The subjugation of particular epistemic systems appears once again in the treatment of Lisa’s sacred or supernatural abilities. After her sexual assault, Lisa comes to find the spirit world and the human world indistinguishable, leading her parents and brother to believe she has had a psychotic break since they subscribe to a Western understanding of medicine and psychology. In contrast, Lisa’s grandmother does not find Lisa’s new way of seeing strange, but rather part of a Haisla tradition. This tension is exemplified in Lisa’s trip to the psychologist. Upon arriving, she finds a creature whispering in the ear of her psychologist, “It had no flesh, just tight, thin skin over bones. Its fingers sank into her arms, its legs wrapped around her waist as it clung to her like a baby.”10 This creature appears to feed off of the psychologist, and later Lisa. It is the counterpart to the ghosts and creatures of Lisa’s world, a byproduct of colonial knowledge maps. This moment in the novel functions to show that while European ways of knowing are thought to be “scientific” or “objective” (as in the case of psychology), these ways of knowing hide the same components of superstition for which the Haisla tradition is subjugated. As stated by Rebecca Tsosie:
Western knowledge systems are typically built upon a rationalist, secular epistemology that elevates the importance of science, economics, and technology. These forms of knowledge are seen as principled, fair, and neutral. In comparison, Indigenous knowledge systems are often seen as deficient because they are perceived as faith-based “religious systems” and or as the more primitive forms of cultural knowledge associated with “tribal” groups.11
European epistemology is only a singular way of understanding the world that is not total and, in many ways, is far more disconnected from the land itself than traditional Haisla ways of knowing. This spirit of colonial ideology possesses and feeds off of Lisa, “numbing” her.12 It also tells her what to say to the psychologist—effectively silencing her own cultural knowledge about the situation that she perceives and driving the Haisla ways of knowing further into hiding.
Lisa’s experience with the psychologist demonstrates clearly the opposing knowledge systems that Lisa must navigate between and synthesize, but it also marks a defiance to a certain mode of reading the novel—it resists psychoanalytic criticism. Within both anthropology and literary criticism, psychoanalysis and pathologizing are commonly used to “write off” or reinterpret Indigenous spiritual practices. As stated by Victoria Freeman in Phantom Past, Indigenous Presence, “imposing dead European authorities, such as Freud and Marx, into analyses of Native American ghosts serves to merely extend the dominant discourse of the dead, rather than explain it.”13 By including this scene, Robinson practices a form of epistemic resistance, defying the same systems of knowledge that Lisa does and revealing to her reader their own potential biases and the epistemic system they reside within.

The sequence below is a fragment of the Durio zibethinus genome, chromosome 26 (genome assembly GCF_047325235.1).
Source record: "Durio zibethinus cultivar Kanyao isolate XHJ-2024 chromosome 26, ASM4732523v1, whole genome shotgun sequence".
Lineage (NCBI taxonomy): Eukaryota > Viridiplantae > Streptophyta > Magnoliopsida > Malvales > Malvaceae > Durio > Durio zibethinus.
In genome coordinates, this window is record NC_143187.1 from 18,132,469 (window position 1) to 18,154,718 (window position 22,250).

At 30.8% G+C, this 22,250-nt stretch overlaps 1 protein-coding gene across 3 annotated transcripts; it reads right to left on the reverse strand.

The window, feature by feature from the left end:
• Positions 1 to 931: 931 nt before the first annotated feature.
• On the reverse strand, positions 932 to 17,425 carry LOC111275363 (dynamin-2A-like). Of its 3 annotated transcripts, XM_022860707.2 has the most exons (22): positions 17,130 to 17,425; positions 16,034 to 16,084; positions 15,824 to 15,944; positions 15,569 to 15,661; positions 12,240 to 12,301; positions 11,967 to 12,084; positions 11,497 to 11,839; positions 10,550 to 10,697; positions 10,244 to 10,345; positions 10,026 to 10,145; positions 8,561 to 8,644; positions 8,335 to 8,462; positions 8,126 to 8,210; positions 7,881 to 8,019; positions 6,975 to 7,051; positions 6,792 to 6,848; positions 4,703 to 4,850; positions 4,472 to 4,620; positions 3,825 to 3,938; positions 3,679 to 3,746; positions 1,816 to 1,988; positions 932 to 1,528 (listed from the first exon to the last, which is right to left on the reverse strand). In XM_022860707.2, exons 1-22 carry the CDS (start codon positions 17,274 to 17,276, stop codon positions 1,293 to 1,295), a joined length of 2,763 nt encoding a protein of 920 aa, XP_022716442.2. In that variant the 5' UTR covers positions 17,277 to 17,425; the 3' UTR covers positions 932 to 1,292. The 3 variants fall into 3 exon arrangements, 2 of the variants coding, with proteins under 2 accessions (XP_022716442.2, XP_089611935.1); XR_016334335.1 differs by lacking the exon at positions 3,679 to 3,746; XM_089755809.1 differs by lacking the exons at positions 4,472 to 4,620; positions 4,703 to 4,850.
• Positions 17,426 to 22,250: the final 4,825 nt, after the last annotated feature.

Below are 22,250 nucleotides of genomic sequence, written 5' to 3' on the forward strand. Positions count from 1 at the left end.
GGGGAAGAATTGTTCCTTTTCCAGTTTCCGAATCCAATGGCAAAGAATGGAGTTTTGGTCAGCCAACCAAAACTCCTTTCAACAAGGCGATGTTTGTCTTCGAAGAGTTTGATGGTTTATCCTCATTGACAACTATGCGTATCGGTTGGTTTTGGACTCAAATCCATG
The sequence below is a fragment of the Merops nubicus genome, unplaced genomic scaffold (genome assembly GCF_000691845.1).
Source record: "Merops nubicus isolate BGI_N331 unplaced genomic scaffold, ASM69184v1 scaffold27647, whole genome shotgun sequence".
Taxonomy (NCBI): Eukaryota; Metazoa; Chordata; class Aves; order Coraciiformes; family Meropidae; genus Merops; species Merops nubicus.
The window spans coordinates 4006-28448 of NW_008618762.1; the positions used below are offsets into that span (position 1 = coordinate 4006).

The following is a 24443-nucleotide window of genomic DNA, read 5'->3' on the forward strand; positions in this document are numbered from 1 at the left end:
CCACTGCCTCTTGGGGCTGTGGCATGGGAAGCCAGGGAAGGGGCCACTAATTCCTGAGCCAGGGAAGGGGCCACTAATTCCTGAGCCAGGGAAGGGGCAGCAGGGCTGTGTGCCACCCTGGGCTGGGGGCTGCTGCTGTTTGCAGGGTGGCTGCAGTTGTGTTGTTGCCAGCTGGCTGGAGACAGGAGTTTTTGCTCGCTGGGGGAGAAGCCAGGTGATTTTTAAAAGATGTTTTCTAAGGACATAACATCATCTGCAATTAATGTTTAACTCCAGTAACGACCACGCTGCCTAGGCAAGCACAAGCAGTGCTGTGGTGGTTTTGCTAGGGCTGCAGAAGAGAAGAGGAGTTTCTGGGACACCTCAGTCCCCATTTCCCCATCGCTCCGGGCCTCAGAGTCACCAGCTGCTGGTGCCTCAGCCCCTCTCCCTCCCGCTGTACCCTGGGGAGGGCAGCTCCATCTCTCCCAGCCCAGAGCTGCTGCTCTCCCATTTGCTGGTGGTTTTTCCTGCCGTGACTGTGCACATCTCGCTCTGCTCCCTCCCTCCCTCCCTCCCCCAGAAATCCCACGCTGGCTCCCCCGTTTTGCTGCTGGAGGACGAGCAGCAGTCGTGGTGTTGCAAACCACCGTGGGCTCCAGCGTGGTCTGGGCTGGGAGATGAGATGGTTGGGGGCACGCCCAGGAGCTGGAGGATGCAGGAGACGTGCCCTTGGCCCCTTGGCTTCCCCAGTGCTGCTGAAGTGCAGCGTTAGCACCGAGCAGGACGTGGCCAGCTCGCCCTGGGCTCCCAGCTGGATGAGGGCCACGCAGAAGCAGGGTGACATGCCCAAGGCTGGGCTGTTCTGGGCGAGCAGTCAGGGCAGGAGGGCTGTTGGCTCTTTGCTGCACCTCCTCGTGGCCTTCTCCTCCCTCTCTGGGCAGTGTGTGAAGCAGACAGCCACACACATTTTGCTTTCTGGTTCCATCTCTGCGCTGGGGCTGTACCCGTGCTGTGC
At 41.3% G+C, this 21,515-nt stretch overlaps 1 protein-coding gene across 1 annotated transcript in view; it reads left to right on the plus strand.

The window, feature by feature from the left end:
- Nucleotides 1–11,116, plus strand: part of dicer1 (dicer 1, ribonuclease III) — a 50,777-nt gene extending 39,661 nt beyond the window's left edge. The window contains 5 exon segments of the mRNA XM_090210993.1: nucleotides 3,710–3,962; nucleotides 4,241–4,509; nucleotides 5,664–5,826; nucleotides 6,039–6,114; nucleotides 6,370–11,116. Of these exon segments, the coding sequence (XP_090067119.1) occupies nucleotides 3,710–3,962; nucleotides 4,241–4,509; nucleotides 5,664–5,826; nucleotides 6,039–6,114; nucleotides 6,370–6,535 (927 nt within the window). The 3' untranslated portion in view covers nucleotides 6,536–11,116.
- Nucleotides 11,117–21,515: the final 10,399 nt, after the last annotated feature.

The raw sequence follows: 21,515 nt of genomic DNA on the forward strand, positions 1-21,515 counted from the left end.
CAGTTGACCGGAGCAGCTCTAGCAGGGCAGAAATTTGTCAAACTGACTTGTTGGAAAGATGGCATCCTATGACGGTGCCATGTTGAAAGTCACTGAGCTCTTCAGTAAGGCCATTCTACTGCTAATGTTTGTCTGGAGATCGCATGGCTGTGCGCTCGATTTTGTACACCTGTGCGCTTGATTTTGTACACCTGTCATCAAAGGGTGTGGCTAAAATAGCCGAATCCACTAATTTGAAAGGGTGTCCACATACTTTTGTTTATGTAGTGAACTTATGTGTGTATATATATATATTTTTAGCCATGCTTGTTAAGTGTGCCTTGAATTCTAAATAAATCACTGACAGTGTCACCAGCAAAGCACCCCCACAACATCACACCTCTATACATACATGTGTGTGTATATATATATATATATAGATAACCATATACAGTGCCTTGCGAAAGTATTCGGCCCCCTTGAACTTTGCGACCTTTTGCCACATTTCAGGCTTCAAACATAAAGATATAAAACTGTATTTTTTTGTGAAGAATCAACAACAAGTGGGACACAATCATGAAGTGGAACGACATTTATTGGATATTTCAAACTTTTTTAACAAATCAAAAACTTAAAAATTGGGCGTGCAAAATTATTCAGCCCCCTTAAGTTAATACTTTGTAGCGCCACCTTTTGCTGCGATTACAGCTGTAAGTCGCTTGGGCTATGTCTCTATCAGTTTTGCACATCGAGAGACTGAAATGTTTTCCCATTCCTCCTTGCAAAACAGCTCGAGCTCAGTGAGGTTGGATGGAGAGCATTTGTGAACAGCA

The inherited trauma of colonial rule manifests itself through the presence of ghosts and spirits that come to possess not only the landscape itself but the people within it. The ghosts that come to haunt the Haisla community appear to replace the spirits of their own tradition—dispossessing them of an Indigenous identity. By doing so, colonial rule attempts to erase and perpetuates the erasure of Indigenous ways of being. The resulting trauma created by this cultural violence further limits and restricts the movements and behaviors of the Indigenous body beyond that of the white colonizers. However, Lisa and other members of her community find modes of healing from these cycles of trauma and successfully reinstate a form of temporal sovereignty over themselves and the landscape.
3. Epistemic Resistance and Sacred Rites
While the haunting of the Haisla community by the ghosts of colonial trauma represents the cyclical pain suffered by Indigenous peoples, the “double landscape” of the spirit world also offers of mode of epistemic and temporal resistance. This “double landscape” and the ghosts that occupy it offer opportunities not to regain a precolonial Indigenous identity, but to engage with persisting Indigenous temporalities that exist within and beyond Lisa’s world. By rendering this multiplicity of temporalities visible, Lisa is able to reconnect to and render visible and present the Indigenous history that has been disguised by colonialism. As stated by Julia Emberley:
While European testimonial discourses reimagine traumatic residues in terms of the haunting of the past by ghostly figures such as those created by its Gothic traditions, and insist that the only authentic account of a traumatic history is one marked by the impossibility of its representational authenticity, Indigenous storytelling epistemologies shift the terrain of comprehension by introducing the sacred as a site of resistance to the enforced silencing that occurred with residential school violence.14
As Emberley argues, Indigenous knowledge maps and storytelling revolt against the continued attempts of European or colonizing forces to eradicate Indigenous peoples. Within Monkey Beach, this is exemplified by Lisa’s participation in traditional Haisla society—going on fishing trips, gathering berries with her grandmother, and holding ceremonies for the dead.